The pedals are well and truly ready to roll as the first wheels of the great Hawke's Bay Summer Cycling Carnival hit the road this morning. "It's been a lot of work and a lot of hours but we are getting there," Napier City Council Events Manager Kevin Murphy said yesterday.
"We are ticking the list of things off."
While not a public event the Big Save Elite Road National Championships' opening "event" took place last night as a full riders and management briefing meeting was held at the War Memorial Conference Centre.
This morning, however, saw the first wheels turn, and it was a small group of not-so-competitive cyclists who kicked the great carnival off by having a crack at the 23km time trial course the Elite competitors would later go hard at.
The Traffic Design Group Flying Lap was scheduled to get under way at 9am.
The time trial course is a familiar one for local cyclists who can often be seen on stretches of the course at all times of the year - starting from the Church Road Winery then along Puketapu Rd, on to Puketitri Rd and back to Church Rd.
Then at 10am the Elite Women class riders will set off, at two-minute intervals.
Race director Ivan Aplin said the womens' times would likely be around 30 minutes, while the Elite Men riders, who have an additional 17km course tacked to their time trials which start at noon, were likely to wrap it up around the 50-minute mark.
The U23 class riders will embark at 11am.
For locals, one to watch in the U23 class will be 19-year-old Regan Gough from Waipukurau who has tasted international success in individual and team pursuit events - gaining the sort of results which saw him pick up the Halberg Emerging Talent Award.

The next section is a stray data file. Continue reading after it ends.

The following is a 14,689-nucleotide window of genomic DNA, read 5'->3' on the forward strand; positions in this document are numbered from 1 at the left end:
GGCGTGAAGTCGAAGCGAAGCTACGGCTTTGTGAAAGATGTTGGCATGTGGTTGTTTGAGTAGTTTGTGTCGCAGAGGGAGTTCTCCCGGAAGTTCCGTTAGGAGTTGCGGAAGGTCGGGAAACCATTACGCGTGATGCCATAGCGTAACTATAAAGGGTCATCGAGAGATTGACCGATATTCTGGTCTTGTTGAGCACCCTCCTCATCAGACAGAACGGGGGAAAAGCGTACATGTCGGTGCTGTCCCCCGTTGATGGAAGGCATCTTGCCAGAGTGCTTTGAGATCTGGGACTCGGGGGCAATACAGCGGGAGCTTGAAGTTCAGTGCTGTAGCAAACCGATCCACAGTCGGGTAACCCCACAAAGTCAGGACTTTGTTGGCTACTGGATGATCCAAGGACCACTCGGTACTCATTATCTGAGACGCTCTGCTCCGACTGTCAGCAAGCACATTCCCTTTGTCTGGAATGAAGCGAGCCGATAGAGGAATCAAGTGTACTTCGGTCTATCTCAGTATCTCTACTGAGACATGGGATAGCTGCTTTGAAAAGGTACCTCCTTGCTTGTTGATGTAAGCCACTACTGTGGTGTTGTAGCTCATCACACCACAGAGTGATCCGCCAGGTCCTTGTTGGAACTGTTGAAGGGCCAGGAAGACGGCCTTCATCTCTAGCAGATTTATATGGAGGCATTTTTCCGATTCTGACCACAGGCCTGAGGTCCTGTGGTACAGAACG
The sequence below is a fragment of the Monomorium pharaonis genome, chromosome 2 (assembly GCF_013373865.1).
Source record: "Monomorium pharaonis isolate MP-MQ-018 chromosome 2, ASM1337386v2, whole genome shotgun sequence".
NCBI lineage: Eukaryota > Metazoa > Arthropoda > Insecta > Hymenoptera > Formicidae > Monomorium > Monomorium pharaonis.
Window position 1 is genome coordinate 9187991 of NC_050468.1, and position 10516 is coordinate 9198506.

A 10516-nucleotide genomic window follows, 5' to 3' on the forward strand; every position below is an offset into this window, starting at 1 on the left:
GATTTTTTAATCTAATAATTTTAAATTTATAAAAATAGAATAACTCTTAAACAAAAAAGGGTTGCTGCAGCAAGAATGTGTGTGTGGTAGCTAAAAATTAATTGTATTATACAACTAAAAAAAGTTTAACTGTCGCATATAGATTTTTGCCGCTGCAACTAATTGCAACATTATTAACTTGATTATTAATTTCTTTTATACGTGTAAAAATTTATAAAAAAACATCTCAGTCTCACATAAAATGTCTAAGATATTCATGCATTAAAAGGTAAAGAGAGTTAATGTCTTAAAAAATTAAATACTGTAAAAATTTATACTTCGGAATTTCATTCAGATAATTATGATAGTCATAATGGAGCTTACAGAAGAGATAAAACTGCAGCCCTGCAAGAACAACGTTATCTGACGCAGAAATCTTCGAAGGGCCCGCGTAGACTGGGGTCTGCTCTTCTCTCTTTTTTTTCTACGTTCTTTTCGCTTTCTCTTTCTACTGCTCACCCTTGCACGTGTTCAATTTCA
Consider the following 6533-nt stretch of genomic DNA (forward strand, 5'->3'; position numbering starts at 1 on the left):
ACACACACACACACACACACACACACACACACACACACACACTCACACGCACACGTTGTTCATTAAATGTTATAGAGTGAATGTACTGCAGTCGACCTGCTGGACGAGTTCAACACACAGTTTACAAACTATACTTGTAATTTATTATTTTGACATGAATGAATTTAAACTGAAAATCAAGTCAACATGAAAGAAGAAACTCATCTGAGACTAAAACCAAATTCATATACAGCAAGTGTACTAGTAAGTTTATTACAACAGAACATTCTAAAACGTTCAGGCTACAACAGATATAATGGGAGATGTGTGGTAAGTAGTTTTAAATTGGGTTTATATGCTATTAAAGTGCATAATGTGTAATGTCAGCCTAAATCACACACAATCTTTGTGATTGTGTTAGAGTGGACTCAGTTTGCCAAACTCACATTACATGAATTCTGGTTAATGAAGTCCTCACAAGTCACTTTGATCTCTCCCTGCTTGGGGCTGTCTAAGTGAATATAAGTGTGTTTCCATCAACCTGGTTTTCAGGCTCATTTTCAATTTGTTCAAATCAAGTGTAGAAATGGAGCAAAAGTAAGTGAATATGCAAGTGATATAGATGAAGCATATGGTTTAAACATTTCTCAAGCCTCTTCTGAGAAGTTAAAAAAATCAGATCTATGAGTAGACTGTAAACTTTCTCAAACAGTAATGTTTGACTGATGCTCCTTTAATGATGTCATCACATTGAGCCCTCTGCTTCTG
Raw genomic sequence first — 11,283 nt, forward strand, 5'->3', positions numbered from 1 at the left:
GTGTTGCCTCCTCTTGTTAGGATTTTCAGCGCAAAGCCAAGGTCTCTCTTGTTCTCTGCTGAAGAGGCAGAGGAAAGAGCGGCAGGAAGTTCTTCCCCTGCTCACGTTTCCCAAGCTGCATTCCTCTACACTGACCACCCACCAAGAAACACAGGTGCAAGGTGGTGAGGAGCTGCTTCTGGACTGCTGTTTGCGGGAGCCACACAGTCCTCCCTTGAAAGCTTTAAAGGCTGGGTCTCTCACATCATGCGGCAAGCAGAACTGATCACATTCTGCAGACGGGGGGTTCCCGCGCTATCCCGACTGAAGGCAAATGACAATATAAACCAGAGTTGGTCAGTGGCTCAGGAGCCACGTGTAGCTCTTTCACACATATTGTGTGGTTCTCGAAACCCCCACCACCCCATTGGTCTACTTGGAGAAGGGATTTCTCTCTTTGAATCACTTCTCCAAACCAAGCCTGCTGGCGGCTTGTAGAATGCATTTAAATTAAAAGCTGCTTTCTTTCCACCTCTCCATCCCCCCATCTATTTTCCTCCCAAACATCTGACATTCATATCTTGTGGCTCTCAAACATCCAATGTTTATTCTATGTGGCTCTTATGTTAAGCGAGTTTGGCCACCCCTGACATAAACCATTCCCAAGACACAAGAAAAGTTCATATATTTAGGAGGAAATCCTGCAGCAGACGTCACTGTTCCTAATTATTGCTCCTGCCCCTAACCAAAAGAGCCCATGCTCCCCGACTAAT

Tomorrow, starting at 10am at the War Memorial Conference Centre, the country's best women riders take on the daunting Napier Hill and nearby rural road course - 117km all up.
On Sunday, with a 9am start, the men take on 180km of the course.
Mr Murphy said the feedback from riders who had taken a look at the layout was very good.
"What we have been hearing is that it is going to be challenging and that they are looking forward to it."
That approach had been reflected in the number of competitors taking part across the three Elite classes.
"We have 120 all up and that is about 20 percent up on Christchurch last year," Mr Aplin said.
"Logistically it has been a very challenging course to plan because in Christchurch they took it to the suburbs - we've taken it to the city."
The women were likely to average about 33km/h for the big event and top runners should take about 220 minutes to complete it.
The men are likely to average 39km/h and finish around 270 minutes after getting the starter's signal.
The hill section would be spectacular Mr Aplin said, and included a Fulton Hogan King of the Mountain stretch around Spencer Rd.
Women riders will do 4.4 laps of the hill course and men 7.4 laps before moving out on to the rural stretch before taking on the final dash home through Pandora, along Battery and Breakwater Rds to the finish line near the conference centre.
A drive through Napier and its outskirts yesterday revealed that it was not too difficult to play 'spot the cyclist'.
All ages were out in the sun, and every now and then a competitively-attired and equipped cyclist could be spotted.
Through until January 17 that sort of pedalling landscape is set to continue, both competitively and recreationally.
For imaginative youngsters, Sunday will see the Big Save Dress Your Bike Competition staged between 11.30am and 12.30pm at the War Memorial Conference Centre, with a couple of brand new Avanti bikes up for prizewinning grabs.